After a successful pilot, family cases will be live-streamed on social media sites like Facebook and Twitter, in an effort to increase public confidence in the judicial system.
Cameras in the court will be directed at the judges benches and the bar, and will be presented on a split screen. There is a 90 second delay with a stop feature to allow for recordings to be stopped by the judge or court clerk, as a safeguarding measure.
A statutory instrument — a means to change the law without passing a full act of parliament — in support of the proposals was laid yesterday in the House of Commons, and family cases are expected to stream later this year.
The announcement follows the success of a trial piloted to live stream civil cases in November 2018.
Why the Need for a Popularity Boost?
The court of family appeal appears to be in need of a boost of confidence in the eyes of the public.
The assets publishing service released a report on Litigants in Person in Private Family Law Cases in 2014, detailing suspicions held towards the litigation system by the public. The report noted that “some LIPs (Litigants in Person) were distrustful of lawyers altogether, viewing them as only interested in running up bills and representing a waste of money”.
Another report released by the Judiciary in 2013 stated that “some LIPs cannot afford a solicitor and even distrust lawyers”.
Sir Andrew McFarlane, President of the Family Division said:
“We are delighted that the Government has taken forward our initiative of live-streaming the court of appeal civil division.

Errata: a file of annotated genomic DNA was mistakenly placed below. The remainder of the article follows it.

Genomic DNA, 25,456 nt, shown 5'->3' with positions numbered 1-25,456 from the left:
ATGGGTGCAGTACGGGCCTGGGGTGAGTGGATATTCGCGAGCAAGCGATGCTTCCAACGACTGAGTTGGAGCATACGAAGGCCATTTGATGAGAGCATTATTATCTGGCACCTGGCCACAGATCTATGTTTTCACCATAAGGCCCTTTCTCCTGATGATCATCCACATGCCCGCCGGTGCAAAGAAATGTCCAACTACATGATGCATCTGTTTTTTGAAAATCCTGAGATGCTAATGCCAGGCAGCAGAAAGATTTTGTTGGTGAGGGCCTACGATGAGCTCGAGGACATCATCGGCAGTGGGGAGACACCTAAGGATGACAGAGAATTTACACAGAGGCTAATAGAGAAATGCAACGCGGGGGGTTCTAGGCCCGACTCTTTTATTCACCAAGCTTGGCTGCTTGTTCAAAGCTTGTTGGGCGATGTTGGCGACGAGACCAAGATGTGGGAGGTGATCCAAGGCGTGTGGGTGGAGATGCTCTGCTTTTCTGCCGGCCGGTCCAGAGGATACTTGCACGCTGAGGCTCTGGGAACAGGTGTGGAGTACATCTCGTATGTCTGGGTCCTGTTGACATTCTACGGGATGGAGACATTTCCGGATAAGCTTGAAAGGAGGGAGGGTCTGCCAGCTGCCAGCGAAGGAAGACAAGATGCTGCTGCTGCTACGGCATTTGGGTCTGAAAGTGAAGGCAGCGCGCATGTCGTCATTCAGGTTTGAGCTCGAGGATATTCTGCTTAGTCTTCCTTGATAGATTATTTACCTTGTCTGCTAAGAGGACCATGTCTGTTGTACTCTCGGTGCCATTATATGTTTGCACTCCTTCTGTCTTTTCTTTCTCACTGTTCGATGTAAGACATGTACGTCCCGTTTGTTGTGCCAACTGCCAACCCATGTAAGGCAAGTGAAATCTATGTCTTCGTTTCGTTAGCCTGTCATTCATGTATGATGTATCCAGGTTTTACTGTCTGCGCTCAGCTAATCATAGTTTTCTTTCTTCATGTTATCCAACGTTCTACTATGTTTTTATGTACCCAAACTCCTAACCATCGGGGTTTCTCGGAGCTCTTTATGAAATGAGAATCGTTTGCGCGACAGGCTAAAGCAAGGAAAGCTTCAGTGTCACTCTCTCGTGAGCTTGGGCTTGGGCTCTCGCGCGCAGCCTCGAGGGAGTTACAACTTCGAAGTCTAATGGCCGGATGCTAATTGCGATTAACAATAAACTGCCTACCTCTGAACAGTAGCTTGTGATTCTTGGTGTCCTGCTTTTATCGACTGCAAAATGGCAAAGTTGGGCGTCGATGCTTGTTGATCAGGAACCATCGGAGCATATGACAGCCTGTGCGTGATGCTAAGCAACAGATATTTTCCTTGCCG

“Being open about what happens in court is critical for public confidence and understanding of the work which the judiciary undertakes. For centuries our court rooms have been open to the public. Live-streaming brings the public gallery into the 21st century and we are delighted that we can make the difficult and important work of the Court of Appeal Civil Division open to the broadest possible audience”.
These reforms come amidst other changes in litigation that are dragging the Ministry of Justice into the 21st century.
On 16th of January this year, legislation was laid in Parliament to allow television cameras to broadcast from Crown Courts in England and in Wales.
The UK’s court systems have faced a number of significant IT systems issues in recent years, including a major outage in January 2019. This week it was reported that a vital crown court IT system is running on Microsoft’s unsupported Windows XP.